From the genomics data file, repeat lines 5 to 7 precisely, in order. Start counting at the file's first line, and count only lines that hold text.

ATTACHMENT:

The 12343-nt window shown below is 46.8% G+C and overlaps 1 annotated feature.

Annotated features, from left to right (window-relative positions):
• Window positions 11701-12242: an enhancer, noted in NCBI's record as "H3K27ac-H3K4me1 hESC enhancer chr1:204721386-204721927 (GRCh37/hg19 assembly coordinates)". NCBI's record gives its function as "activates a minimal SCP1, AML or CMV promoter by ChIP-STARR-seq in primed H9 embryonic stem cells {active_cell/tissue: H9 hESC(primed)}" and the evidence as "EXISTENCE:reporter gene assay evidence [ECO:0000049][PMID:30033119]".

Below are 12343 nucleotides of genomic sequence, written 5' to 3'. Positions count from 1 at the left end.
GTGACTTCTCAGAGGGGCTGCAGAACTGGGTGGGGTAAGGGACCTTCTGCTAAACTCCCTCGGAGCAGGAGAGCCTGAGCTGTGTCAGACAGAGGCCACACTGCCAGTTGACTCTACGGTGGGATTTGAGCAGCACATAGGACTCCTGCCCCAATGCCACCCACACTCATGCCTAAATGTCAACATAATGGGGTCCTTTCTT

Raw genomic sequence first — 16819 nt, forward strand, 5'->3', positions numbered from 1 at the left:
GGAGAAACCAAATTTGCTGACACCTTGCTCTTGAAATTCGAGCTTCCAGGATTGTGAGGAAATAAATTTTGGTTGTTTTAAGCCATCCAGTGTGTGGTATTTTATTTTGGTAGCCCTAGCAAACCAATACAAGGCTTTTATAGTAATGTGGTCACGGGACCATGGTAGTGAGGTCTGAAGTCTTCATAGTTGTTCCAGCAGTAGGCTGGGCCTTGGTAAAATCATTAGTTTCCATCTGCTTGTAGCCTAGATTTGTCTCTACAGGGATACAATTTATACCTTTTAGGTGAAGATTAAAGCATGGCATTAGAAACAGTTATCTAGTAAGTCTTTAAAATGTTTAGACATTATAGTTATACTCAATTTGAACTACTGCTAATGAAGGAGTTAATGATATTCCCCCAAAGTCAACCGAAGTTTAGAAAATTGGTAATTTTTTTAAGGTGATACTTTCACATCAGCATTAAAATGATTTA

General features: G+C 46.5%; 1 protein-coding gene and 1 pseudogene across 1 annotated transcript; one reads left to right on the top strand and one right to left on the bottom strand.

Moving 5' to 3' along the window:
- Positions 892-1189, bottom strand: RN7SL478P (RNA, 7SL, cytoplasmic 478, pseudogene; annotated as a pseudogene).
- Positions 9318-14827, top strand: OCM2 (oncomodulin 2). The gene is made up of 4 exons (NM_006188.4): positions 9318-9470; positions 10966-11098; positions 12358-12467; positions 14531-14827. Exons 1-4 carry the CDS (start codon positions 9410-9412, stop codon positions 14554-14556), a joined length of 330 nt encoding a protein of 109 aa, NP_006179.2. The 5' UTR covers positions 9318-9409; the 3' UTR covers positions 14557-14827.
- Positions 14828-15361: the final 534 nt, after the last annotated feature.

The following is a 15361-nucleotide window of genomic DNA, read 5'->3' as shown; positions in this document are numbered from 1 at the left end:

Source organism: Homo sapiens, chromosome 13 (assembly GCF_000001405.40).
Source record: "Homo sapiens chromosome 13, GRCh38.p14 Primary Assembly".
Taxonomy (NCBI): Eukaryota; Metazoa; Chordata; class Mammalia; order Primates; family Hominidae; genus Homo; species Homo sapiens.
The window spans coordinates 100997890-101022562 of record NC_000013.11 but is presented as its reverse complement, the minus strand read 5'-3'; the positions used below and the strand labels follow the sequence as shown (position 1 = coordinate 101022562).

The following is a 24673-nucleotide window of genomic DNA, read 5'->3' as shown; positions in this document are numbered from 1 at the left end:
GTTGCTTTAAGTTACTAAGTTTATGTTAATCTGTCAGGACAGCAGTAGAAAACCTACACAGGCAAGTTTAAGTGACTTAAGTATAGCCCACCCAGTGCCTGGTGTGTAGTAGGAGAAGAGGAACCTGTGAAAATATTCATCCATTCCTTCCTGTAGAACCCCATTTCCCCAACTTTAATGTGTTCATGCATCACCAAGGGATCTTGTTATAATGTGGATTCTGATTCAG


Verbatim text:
GTGACTTCTCAGAGGGGCTGCAGAACTGGGTGGGGTAAGGGACCTTCTGCTAAACTCCCTCGGAGCAGGAGAGCCTGAGCTGTGTCAGACAGAGGCCACACTGCCAGTTGACTCTACGGTGGGATTTGAGCAGCACATAGGACTCCTGCCCCAATGCCACCCACACTCATGCCTAAATGTCAACATAATGGGGTCCTTTCTT

Raw genomic sequence first — 16819 nt, forward strand, 5'->3', positions numbered from 1 at the left:
GGAGAAACCAAATTTGCTGACACCTTGCTCTTGAAATTCGAGCTTCCAGGATTGTGAGGAAATAAATTTTGGTTGTTTTAAGCCATCCAGTGTGTGGTATTTTATTTTGGTAGCCCTAGCAAACCAATACAAGGCTTTTATAGTAATGTGGTCACGGGACCATGGTAGTGAGGTCTGAAGTCTTCATAGTTGTTCCAGCAGTAGGCTGGGCCTTGGTAAAATCATTAGTTTCCATCTGCTTGTAGCCTAGATTTGTCTCTACAGGGATACAATTTATACCTTTTAGGTGAAGATTAAAGCATGGCATTAGAAACAGTTATCTAGTAAGTCTTTAAAATGTTTAGACATTATAGTTATACTCAATTTGAACTACTGCTAATGAAGGAGTTAATGATATTCCCCCAAAGTCAACCGAAGTTTAGAAAATTGGTAATTTTTTTAAGGTGATACTTTCACATCAGCATTAAAATGATTTA